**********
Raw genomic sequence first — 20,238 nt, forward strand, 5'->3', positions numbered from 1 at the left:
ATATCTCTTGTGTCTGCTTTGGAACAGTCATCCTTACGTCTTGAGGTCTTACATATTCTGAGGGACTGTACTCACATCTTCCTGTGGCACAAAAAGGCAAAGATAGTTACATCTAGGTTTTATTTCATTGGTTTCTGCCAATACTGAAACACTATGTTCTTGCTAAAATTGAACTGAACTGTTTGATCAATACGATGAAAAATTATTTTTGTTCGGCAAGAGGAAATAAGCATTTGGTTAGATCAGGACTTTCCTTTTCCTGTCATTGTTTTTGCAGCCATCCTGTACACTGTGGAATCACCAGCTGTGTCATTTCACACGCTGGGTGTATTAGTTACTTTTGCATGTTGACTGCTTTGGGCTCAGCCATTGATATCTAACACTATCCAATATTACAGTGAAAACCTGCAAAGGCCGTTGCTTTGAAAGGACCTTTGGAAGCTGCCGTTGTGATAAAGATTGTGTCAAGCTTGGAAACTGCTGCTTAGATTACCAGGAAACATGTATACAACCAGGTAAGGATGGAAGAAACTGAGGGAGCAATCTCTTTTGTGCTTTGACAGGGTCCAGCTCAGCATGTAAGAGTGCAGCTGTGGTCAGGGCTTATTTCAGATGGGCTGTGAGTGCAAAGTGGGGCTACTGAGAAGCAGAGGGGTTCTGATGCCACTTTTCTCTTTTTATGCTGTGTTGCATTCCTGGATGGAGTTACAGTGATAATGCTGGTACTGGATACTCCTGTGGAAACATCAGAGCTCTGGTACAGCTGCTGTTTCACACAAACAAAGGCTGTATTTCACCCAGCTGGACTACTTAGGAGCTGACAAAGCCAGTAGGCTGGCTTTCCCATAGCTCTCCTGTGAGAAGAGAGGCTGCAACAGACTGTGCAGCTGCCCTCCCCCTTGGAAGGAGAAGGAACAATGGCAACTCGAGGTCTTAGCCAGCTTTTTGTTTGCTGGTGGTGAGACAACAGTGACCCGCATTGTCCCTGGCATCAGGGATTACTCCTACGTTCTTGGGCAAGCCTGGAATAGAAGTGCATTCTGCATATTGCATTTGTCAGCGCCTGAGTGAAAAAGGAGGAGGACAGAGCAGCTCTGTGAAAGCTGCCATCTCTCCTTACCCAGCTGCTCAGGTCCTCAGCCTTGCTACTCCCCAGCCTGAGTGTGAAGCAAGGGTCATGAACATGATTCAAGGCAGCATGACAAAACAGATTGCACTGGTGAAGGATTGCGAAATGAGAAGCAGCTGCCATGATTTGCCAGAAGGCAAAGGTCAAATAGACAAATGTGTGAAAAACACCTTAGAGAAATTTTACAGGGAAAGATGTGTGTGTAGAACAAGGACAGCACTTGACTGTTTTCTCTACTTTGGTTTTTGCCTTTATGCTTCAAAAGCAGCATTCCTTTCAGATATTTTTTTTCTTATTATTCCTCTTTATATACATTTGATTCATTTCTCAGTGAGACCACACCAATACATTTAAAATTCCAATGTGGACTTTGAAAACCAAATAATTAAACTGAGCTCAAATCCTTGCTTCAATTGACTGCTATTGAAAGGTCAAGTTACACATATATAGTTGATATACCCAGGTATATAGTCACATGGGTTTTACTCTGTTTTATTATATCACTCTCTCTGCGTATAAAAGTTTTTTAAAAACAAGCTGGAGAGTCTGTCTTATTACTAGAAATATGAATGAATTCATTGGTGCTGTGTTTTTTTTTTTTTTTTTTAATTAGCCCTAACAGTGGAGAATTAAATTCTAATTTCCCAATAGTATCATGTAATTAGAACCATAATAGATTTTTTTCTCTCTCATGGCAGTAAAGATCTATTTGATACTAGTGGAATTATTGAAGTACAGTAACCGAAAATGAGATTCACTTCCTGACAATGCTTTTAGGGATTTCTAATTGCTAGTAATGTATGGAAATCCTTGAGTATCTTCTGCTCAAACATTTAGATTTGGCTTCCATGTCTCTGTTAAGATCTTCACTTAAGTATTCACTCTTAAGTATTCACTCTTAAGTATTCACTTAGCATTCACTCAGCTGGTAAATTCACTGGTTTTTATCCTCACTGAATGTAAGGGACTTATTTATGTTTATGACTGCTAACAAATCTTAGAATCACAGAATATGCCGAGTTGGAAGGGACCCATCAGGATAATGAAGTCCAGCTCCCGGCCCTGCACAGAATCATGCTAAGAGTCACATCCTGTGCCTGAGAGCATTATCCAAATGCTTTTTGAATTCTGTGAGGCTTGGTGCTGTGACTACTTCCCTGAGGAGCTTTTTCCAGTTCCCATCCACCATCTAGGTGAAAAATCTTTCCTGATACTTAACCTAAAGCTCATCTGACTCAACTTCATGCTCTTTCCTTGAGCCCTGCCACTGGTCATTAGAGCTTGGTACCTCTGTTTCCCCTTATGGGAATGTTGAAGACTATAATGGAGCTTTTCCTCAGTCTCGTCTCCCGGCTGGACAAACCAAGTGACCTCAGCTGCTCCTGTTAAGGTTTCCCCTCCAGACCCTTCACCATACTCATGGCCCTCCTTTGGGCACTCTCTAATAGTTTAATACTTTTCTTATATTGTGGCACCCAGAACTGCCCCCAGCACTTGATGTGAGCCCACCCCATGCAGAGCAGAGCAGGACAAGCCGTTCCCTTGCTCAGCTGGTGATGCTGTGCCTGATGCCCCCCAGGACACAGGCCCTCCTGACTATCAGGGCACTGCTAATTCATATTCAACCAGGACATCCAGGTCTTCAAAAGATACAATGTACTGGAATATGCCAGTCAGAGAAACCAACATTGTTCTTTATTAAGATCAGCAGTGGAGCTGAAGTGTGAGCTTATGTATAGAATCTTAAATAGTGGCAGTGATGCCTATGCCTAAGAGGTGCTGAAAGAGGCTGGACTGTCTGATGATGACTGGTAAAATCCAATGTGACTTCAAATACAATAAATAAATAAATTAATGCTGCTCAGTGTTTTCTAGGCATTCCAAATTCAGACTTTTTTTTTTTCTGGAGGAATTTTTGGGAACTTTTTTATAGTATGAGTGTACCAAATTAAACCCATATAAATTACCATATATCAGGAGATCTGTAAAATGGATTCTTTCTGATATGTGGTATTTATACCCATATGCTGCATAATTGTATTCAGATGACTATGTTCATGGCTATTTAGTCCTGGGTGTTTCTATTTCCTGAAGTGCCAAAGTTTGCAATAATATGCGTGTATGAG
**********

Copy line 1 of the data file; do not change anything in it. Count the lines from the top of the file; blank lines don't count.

Raw genomic sequence first — 20,238 nt, forward strand, 5'->3', positions numbered from 1 at the left: